Imperial units

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Imperial units or the imperial system is a system of units, first defined in the British Weights and Measures Act of 1824, later refined (until 1959) and reduced. The system came into official use across the British Empire. By the late 20th century most nations of the former empire had officially adopted the metric system as their main system of measurement.


Relation to other systems

The imperial system is one of many systems of English or foot-pound-second units, so named because of the base units of length, mass and time. Although most of the units are defined in more than one system, some subsidiary units were used to a much greater extent, or for different purposes, in one area rather than the other. The distinctions between these systems are often not drawn precisely.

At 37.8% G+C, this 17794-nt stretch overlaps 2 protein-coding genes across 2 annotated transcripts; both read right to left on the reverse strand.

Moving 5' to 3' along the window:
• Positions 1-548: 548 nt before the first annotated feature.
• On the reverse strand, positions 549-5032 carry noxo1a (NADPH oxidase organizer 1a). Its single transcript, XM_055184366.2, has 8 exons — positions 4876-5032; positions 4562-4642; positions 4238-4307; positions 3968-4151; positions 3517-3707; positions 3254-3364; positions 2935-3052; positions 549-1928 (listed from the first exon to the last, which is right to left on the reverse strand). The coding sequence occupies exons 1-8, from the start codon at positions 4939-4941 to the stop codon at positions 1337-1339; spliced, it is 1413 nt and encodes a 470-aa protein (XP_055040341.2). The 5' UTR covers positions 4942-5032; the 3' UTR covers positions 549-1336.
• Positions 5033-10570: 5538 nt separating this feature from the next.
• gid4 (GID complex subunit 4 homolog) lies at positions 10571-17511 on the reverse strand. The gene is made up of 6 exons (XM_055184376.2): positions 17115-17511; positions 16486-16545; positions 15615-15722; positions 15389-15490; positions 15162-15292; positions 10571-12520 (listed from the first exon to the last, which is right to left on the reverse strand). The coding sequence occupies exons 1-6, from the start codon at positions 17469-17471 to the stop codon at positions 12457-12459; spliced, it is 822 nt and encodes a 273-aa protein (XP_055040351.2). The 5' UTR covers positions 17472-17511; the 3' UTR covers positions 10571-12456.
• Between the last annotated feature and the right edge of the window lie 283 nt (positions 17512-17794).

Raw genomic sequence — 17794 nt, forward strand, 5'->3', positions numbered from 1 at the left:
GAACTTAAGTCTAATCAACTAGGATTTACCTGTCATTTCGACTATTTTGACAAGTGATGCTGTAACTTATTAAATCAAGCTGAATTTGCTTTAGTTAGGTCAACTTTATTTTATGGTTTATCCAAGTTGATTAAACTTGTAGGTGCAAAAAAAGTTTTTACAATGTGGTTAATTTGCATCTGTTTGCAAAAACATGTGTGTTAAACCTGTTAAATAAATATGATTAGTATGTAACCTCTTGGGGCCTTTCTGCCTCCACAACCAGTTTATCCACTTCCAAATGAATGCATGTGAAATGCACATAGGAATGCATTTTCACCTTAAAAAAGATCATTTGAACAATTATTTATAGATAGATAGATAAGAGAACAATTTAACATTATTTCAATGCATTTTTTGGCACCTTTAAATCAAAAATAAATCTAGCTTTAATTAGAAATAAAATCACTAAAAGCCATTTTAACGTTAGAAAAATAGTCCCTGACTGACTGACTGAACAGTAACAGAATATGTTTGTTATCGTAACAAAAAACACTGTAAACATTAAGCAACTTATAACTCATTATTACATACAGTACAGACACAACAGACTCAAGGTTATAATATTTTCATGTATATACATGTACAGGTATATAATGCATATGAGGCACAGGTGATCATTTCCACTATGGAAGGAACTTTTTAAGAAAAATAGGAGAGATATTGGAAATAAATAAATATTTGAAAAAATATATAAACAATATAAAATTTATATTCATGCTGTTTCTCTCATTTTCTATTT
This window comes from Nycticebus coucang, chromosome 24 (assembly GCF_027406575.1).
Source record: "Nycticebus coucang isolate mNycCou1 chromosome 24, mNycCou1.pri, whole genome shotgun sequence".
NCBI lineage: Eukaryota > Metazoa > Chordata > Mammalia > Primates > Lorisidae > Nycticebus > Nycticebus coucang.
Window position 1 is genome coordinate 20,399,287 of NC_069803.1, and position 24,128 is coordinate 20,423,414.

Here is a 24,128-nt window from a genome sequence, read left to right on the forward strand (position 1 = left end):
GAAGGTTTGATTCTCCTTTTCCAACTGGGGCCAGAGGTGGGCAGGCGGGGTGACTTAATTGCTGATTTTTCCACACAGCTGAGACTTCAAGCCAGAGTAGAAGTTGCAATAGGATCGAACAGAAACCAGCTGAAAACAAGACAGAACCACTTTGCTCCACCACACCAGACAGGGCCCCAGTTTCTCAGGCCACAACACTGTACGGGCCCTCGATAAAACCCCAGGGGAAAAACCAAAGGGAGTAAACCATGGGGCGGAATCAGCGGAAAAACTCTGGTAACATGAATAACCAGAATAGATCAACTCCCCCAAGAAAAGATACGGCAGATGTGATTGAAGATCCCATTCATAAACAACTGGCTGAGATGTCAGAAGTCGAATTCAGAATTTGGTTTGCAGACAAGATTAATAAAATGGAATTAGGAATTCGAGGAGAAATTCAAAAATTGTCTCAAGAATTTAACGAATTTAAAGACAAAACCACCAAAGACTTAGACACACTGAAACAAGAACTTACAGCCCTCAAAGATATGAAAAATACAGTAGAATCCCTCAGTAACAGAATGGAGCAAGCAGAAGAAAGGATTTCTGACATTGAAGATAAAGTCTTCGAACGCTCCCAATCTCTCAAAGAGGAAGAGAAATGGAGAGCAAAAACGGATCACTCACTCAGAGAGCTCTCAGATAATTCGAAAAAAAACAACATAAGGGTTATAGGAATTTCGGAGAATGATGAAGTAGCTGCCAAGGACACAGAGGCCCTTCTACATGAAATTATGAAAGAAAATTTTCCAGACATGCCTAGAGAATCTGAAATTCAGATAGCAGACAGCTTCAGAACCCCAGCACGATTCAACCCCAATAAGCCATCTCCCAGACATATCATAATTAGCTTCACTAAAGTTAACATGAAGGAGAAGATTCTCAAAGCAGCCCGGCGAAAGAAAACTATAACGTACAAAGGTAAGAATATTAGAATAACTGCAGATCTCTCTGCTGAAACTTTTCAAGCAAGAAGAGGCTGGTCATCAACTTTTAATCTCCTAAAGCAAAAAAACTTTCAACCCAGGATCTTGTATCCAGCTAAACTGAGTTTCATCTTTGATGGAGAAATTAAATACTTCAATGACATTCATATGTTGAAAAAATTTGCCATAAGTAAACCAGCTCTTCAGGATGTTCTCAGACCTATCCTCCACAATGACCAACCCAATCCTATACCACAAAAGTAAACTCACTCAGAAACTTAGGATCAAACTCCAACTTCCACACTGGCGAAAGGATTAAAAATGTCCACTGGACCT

One such system is the US customary system, which is historically derived from units which were in use in England at the time of settlement. Because the United States was already independent at the time, these units were unaffected by the introduction of the imperial system. Units of length and area are mostly shared between the imperial and US systems, albeit being partially and temporarily defined differently. Capacity measures differ the most due to the introduction of the imperial gallon and the unification of wet and dry measures. The avoirdupois system applies only to weights; it has a long designation and a short designation for the hundredweight and ton.

Another distinction to be noted is that between these systems and older British/English units/systems or newer additions. The term imperial should not be applied to English units that were outlawed in the Weights and Measures Act 1824 or earlier, or which had fallen out of use by that time, nor to post-imperial inventions such as the slug or poundal.

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